Late last month, leftist leader Luiz Inácio Lula da Silva won Brazil’s presidential runoff election over right-wing incumbent Jair Bolsonaro and will take office on Jan. 1. Lula, who served two terms as the country’s president in the 2000s, ran on a campaign of restoring prosperity to an economy struggling to reemerge from the COVID-19 pandemic, among other priorities. We asked Alberto Ramos, head of the Latin America Economic Research team in Goldman Sachs’ Global Investment Research, about the election and its implications for Brazil’s economy, fiscal outlook and investment environment. His responses are below.
How different is the situation in Brazil now versus when Lula last held power?
The macro-financial picture is materially different than when President-elect Lula last held power. First and foremost, the fiscal picture is a lot more fragile, with public sector debt currently tracking at close to 80% of GDP, near all-time highs, and structural primary fiscal deficits. The tax burden on the economy is also significantly higher (historically and against the emerging-markets average) and public investment is very low. Furthermore, potential GDP is lower, given low-investment/low-productivity over the last few years and the scarring effects from the deep 2014-16 recession. Finally, the external backdrop facing the Brazilian economy is more challenging, at least in the near term.
The country urgently needs policies and reforms that would leverage investment and growth and leave behind a long period of very modest growth and stagnant social and economic conditions. After all, between the first quarter of 2011 and the second quarter of 2022, average real GDP growth per capita was zero (-0.01%), and real investment spending is still 10.7% below the levels in mid-2013. A policy regime shift is needed.
What macro factors are working in his favor? What factors are working against him?
In President-elect Lula’s favor are the solid external balance sheet, a consolidated and credible inflation targeting regime, and the fact that a number of macro and micro reforms were approved in the last six years (e.g., labor reform, social security reform, etc.). The regulatory framework is also more investment friendly.
Working against the new president are the weak fiscal picture, widespread fiscal rigidities (extensive revenue earmarking and spending mandates), low potential GDP, and the complex and investment-unfriendly tax code.
How is Lula’s election likely to impact Brazil’s deteriorating fiscal position?
President-elect Lula made a number of fiscally expensive promises during the campaign. Post-election public statements made by senior members of the transition team suggest that the fiscal picture (fiscal deficit and public debt stock) is likely to deteriorate visibly in 2023. We now expect the consolidated public sector primary balance to switch back into deficit and for public debt to resume its upward trend in 2023. Overall, we see growing short- and medium-term fiscal risk in Brazil; a concerning development when taking into account that Brazil already has a much higher debt load than its EM peers, exhibits a modest growth potential, and has structurally higher real interest rates.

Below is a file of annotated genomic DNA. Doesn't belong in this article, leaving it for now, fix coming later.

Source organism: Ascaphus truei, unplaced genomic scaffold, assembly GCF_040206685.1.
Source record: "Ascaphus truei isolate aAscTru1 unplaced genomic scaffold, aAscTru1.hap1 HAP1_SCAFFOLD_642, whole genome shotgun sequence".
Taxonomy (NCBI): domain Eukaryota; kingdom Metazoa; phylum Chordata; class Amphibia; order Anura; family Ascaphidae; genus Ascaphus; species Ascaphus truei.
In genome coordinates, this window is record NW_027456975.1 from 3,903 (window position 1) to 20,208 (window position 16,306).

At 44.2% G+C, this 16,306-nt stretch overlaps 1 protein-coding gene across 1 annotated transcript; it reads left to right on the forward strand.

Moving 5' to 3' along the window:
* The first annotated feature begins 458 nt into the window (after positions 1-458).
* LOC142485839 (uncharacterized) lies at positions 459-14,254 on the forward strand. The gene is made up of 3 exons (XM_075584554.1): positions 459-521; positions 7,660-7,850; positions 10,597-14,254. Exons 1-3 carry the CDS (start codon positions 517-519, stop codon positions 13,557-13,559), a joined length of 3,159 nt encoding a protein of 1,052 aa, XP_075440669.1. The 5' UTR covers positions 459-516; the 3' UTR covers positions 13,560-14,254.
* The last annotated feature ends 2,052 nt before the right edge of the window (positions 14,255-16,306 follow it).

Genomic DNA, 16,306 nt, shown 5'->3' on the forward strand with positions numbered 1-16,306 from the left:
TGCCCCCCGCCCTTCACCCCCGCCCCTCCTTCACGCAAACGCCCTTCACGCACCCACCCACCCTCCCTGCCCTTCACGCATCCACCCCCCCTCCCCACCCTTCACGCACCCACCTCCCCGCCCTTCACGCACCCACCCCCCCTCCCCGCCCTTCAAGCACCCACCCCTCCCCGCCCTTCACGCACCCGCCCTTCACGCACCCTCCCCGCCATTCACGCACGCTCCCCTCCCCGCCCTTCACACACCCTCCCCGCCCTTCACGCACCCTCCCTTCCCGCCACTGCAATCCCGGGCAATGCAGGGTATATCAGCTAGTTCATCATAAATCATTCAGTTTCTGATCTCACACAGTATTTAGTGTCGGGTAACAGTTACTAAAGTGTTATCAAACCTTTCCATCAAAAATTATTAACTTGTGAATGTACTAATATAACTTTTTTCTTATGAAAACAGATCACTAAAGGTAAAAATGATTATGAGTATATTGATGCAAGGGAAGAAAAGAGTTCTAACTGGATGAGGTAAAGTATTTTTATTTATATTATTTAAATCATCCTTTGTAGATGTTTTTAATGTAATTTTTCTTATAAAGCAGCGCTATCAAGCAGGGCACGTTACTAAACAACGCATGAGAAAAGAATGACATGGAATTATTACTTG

How are the electoral results in the legislature likely to impact his ability to make good on his campaign promises?
With the Oct. 2 legislative election, the bi-cameral congress became less fragmented, but more polarized and on balance leaning right-of-center and more conservative. President Bolsonaro’s PL party emerged from the Oct. 2 legislative election as the largest party in the House and in the Senate.
President-elect Lula will be dealing with one of the most autonomous and independent legislatures in decades and the centrist parties will likely set some policy limits (checks and balances). A right-of-center dominated Congress is likely to, for instance, limit the scope for tax increases or very large expansion of unfunded permanent spending commitments; but it’s also likely to show limited appetite for major reforms. Hence, coalition management will be key for the next president, in particular because a broad multi-party political support base in Congress could ultimately be unreliable or unstable.
What will investors be looking for from Lula in the immediate term?
We expect President-elect Lula to pursue a tax-and-spend strategy given the deeply held belief that the public sector and state-owned enterprises should be key engines of growth and investment. Such strategy could lead to higher consumption growth in the short term but also high inflation, and larger fiscal and current account deficits. Over the medium term a more activist tax-and-spend strategy would entail higher fiscal risk premia (higher debt) and lower potential growth. Finally, a Lula administration is perceived to be more committed to an ESG agenda, which could eventually pay foreign policy dividends.
In the coming weeks, market and asset price direction will likely be a function of policy statements. The market will be paying particular attention to key cabinet nominations by President-elect Lula (first and foremost, who will lead the Ministry of Finance), the budget for 2023 and the magnitude of the spending-ceiling waiver to accommodate fiscally expensive campaign promises. Investors will also want to see a more detailed outline for the set of loosely formulated policy proposals he made during the campaign, such as tax reform, the new fiscal anchor to replace the constitutional spending ceiling, and potential changes around labor reform.